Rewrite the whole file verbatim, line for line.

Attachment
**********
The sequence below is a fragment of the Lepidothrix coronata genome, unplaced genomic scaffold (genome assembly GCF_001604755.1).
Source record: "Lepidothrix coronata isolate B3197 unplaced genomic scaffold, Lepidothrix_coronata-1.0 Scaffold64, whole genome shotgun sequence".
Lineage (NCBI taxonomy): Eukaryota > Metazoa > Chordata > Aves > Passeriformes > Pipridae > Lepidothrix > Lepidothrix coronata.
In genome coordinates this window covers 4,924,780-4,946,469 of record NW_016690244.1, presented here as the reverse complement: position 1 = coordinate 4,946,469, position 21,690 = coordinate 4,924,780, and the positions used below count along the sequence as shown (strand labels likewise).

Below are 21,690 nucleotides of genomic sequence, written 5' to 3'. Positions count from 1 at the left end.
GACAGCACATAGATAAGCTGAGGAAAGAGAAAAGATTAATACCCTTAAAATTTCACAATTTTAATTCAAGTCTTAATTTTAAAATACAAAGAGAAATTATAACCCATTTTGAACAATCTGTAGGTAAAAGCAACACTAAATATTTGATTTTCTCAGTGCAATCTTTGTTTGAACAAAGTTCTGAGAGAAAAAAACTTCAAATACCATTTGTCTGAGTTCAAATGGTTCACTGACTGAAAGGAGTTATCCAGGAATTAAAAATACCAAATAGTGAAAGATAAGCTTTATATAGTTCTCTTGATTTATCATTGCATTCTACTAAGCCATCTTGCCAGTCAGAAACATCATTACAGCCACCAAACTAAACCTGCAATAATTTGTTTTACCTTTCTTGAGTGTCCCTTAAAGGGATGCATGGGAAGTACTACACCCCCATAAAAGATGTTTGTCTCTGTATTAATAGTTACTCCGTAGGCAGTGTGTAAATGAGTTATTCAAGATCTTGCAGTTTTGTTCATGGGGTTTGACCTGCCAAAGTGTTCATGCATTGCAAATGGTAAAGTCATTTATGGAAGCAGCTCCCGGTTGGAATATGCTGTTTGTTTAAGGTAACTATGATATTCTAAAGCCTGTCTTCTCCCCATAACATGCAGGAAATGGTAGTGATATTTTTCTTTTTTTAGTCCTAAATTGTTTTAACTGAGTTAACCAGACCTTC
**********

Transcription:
The sequence below is a fragment of the Lepidothrix coronata genome, unplaced genomic scaffold (genome assembly GCF_001604755.1).
Source record: "Lepidothrix coronata isolate B3197 unplaced genomic scaffold, Lepidothrix_coronata-1.0 Scaffold64, whole genome shotgun sequence".
Lineage (NCBI taxonomy): Eukaryota > Metazoa > Chordata > Aves > Passeriformes > Pipridae > Lepidothrix > Lepidothrix coronata.
In genome coordinates this window covers 4,924,780-4,946,469 of record NW_016690244.1, presented here as the reverse complement: position 1 = coordinate 4,946,469, position 21,690 = coordinate 4,924,780, and the positions used below count along the sequence as shown (strand labels likewise).

Below are 21,690 nucleotides of genomic sequence, written 5' to 3'. Positions count from 1 at the left end.
GACAGCACATAGATAAGCTGAGGAAAGAGAAAAGATTAATACCCTTAAAATTTCACAATTTTAATTCAAGTCTTAATTTTAAAATACAAAGAGAAATTATAACCCATTTTGAACAATCTGTAGGTAAAAGCAACACTAAATATTTGATTTTCTCAGTGCAATCTTTGTTTGAACAAAGTTCTGAGAGAAAAAAACTTCAAATACCATTTGTCTGAGTTCAAATGGTTCACTGACTGAAAGGAGTTATCCAGGAATTAAAAATACCAAATAGTGAAAGATAAGCTTTATATAGTTCTCTTGATTTATCATTGCATTCTACTAAGCCATCTTGCCAGTCAGAAACATCATTACAGCCACCAAACTAAACCTGCAATAATTTGTTTTACCTTTCTTGAGTGTCCCTTAAAGGGATGCATGGGAAGTACTACACCCCCATAAAAGATGTTTGTCTCTGTATTAATAGTTACTCCGTAGGCAGTGTGTAAATGAGTTATTCAAGATCTTGCAGTTTTGTTCATGGGGTTTGACCTGCCAAAGTGTTCATGCATTGCAAATGGTAAAGTCATTTATGGAAGCAGCTCCCGGTTGGAATATGCTGTTTGTTTAAGGTAACTATGATATTCTAAAGCCTGTCTTCTCCCCATAACATGCAGGAAATGGTAGTGATATTTTTCTTTTTTTAGTCCTAAATTGTTTTAACTGAGTTAACCAGACCTTC